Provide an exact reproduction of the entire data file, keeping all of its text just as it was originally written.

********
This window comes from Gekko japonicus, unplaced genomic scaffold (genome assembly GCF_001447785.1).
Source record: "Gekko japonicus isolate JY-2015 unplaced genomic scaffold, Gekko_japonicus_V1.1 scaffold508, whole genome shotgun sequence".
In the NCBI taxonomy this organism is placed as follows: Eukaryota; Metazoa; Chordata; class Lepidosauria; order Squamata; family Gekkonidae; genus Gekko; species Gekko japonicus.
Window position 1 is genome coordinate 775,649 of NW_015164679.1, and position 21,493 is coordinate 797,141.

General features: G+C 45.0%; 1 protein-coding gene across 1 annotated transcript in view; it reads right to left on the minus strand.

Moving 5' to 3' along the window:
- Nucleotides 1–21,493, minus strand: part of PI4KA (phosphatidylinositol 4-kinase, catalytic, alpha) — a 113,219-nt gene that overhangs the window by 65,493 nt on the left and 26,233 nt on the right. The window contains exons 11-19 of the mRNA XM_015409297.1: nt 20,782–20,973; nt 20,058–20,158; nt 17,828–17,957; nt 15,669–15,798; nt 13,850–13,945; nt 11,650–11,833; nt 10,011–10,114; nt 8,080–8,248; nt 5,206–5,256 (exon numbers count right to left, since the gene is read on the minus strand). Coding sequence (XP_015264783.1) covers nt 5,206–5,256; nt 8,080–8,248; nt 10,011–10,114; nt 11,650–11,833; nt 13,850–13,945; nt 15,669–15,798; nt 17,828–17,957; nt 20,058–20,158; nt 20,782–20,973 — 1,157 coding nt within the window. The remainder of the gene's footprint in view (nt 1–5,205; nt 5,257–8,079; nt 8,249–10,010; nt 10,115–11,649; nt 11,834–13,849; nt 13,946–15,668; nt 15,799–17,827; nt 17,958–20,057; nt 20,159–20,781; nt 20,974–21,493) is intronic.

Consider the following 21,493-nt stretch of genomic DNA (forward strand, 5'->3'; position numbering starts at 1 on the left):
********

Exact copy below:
This window comes from Gekko japonicus, unplaced genomic scaffold (genome assembly GCF_001447785.1).
Source record: "Gekko japonicus isolate JY-2015 unplaced genomic scaffold, Gekko_japonicus_V1.1 scaffold508, whole genome shotgun sequence".
In the NCBI taxonomy this organism is placed as follows: Eukaryota; Metazoa; Chordata; class Lepidosauria; order Squamata; family Gekkonidae; genus Gekko; species Gekko japonicus.
Window position 1 is genome coordinate 775,649 of NW_015164679.1, and position 21,493 is coordinate 797,141.

General features: G+C 45.0%; 1 protein-coding gene across 1 annotated transcript in view; it reads right to left on the minus strand.

Moving 5' to 3' along the window:
- Nucleotides 1–21,493, minus strand: part of PI4KA (phosphatidylinositol 4-kinase, catalytic, alpha) — a 113,219-nt gene that overhangs the window by 65,493 nt on the left and 26,233 nt on the right. The window contains exons 11-19 of the mRNA XM_015409297.1: nt 20,782–20,973; nt 20,058–20,158; nt 17,828–17,957; nt 15,669–15,798; nt 13,850–13,945; nt 11,650–11,833; nt 10,011–10,114; nt 8,080–8,248; nt 5,206–5,256 (exon numbers count right to left, since the gene is read on the minus strand). Coding sequence (XP_015264783.1) covers nt 5,206–5,256; nt 8,080–8,248; nt 10,011–10,114; nt 11,650–11,833; nt 13,850–13,945; nt 15,669–15,798; nt 17,828–17,957; nt 20,058–20,158; nt 20,782–20,973 — 1,157 coding nt within the window. The remainder of the gene's footprint in view (nt 1–5,205; nt 5,257–8,079; nt 8,249–10,010; nt 10,115–11,649; nt 11,834–13,849; nt 13,946–15,668; nt 15,799–17,827; nt 17,958–20,057; nt 20,159–20,781; nt 20,974–21,493) is intronic.

Consider the following 21,493-nt stretch of genomic DNA (forward strand, 5'->3'; position numbering starts at 1 on the left):